- Petroleum jelly, mineral waxes: $18.3 million (up 2.9%)
- Coal tar oils (high temperature distillation): $6.2 million (up 74.6%)
- Natural bitumen, asphalt, shale: $5.9 million (up 9.1%)
- Peat: $1.5 million (up 16.8%)
Among these import subcategories, Kenyan purchases of electrical energy (up 279.5%), high temperature distilled coal tar oils (up 74.6%), then processed petroleum oils (up 65.9%) grew at the fastest pace from 2021 to 2022.
These amounts and the percentage gains within parenthesis clearly show where the strongest demand lies for different types of imported mineral fuels including oil among businesses and consumers in Kenya.
Kenya’s Imports of Machinery Products
In 2022, Kenyan importers spent the most on the following 10 subcategories of machinery including computers.
- Computers, optical readers: US$138.6 million (up 7.9% from 2021)
- Miscellaneous machinery: $110.2 million (up 51.7%)
- Sort/screen/washing machinery: $93.3 million (down -37.1%)
- Heavy machinery (bulldozers, excavators, road rollers): $79 million (down -40.1%)
- Liquid pumps and elevators: $65.4 million (down -3.4%)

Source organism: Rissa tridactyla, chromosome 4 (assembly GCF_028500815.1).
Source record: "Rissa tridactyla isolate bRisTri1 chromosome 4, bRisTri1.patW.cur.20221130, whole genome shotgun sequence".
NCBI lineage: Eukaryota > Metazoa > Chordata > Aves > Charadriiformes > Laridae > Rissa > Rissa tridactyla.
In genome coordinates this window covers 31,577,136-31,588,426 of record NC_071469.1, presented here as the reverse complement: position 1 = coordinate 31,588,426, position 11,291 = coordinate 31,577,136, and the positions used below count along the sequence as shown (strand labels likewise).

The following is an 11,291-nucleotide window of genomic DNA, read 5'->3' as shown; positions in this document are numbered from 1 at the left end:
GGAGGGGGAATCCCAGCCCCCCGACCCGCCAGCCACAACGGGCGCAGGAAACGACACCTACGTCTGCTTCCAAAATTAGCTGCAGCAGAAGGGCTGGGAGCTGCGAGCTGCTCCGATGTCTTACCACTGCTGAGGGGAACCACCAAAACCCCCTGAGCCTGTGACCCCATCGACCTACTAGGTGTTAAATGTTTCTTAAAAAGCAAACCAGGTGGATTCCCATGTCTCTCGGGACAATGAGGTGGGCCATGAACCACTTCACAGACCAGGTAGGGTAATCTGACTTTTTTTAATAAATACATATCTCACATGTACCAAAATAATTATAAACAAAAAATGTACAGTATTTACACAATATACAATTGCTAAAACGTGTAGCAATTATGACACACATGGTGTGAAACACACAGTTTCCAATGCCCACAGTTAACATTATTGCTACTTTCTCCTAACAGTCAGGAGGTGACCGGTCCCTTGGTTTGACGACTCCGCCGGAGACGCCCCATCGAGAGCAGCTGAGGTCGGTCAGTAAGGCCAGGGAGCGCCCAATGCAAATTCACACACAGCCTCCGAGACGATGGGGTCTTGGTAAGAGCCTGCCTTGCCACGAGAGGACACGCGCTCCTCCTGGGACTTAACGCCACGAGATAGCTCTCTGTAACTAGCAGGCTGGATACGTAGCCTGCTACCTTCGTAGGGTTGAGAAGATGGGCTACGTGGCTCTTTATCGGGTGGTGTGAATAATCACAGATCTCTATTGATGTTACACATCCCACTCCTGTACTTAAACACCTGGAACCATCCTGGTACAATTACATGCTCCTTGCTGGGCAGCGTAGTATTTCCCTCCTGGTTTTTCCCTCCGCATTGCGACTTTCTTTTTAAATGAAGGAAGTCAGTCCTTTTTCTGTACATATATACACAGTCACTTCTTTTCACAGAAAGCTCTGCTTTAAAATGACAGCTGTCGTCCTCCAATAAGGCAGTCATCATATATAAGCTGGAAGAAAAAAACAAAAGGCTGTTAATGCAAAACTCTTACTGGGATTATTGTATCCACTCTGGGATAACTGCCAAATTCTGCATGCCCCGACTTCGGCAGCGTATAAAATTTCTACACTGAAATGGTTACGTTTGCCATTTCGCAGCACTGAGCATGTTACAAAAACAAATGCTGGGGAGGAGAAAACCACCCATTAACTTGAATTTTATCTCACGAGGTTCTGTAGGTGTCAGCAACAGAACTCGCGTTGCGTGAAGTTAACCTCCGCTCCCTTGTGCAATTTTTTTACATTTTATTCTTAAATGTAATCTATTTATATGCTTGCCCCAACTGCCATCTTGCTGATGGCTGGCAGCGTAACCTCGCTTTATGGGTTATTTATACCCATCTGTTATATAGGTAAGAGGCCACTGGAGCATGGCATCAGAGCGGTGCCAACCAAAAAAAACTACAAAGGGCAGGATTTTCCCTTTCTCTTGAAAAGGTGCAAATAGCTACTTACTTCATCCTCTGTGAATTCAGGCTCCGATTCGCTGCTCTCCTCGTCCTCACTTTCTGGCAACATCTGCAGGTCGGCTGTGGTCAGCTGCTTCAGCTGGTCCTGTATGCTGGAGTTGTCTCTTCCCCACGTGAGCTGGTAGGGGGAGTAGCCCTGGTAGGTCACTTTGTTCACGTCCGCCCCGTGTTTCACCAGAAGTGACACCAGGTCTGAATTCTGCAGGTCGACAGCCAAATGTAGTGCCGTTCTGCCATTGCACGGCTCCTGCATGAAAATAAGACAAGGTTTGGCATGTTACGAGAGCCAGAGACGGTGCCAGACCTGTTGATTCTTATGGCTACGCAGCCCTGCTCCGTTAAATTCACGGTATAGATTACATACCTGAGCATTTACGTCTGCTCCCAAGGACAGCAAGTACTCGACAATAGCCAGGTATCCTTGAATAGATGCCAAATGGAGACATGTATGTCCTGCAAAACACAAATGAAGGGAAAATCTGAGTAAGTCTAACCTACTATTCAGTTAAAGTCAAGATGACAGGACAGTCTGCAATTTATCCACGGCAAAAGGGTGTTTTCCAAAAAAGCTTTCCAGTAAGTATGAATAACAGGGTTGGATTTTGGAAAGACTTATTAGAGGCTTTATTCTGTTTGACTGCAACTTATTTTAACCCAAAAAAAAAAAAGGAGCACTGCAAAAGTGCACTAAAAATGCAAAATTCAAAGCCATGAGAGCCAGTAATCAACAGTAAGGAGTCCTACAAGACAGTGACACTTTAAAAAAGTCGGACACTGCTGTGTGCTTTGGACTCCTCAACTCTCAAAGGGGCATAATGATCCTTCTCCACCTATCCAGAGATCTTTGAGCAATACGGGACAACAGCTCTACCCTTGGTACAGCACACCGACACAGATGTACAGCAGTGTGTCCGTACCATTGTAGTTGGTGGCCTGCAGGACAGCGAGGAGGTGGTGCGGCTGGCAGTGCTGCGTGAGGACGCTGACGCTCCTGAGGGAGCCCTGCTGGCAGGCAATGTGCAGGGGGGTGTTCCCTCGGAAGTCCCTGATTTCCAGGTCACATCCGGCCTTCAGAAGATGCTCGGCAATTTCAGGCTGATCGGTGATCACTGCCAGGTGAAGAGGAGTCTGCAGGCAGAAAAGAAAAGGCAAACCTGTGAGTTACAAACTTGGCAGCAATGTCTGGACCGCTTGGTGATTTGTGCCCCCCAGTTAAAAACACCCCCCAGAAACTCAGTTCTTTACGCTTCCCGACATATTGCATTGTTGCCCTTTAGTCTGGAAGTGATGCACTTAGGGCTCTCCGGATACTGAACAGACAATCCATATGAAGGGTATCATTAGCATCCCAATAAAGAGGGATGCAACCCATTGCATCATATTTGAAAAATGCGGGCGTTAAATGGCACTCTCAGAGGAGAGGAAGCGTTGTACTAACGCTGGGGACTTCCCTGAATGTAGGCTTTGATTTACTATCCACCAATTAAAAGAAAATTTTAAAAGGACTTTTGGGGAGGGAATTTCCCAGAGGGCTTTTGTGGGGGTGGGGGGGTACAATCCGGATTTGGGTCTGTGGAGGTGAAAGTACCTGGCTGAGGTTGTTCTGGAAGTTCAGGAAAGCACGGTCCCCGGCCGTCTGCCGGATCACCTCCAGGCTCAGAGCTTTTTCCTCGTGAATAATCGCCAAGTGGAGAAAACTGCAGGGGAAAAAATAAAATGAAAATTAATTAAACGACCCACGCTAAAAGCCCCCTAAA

- Centrifuges, filters and purifiers: $53.6 million (down -28%)
- Refrigerators, freezers: $50 million (down -4.1%)
- Temperature-change machines: $49.5 million (down -36.1%)
- Derricks, cranes: $45 million (down -1.3%)
- Industrial preparation machinery: $44.8 million (up 63.2%)
Among these import subcategories, Kenyan purchases of industrial preparation machinery (up 63.2%), miscellaneous machinery (up 51.7%), then computers including optical readers (up 7.9%) grew at the fastest pace from 2021 to 2022.
These amounts and the percentage gains within parenthesis clearly show where the strongest demand lies for different types of imported machinery among businesses and consumers in Kenya.
Kenya’s Imports of Iron and Steel
In 2022, Kenyan importers spent the most on the following 10 subcategories of the metals iron and steel.
- Hot-rolled iron or non-alloy steel products: US$520.6 million (up 10% from 2021)
- Iron or non-alloy steel products (semi-finished): $370.6 million (up 3.7%)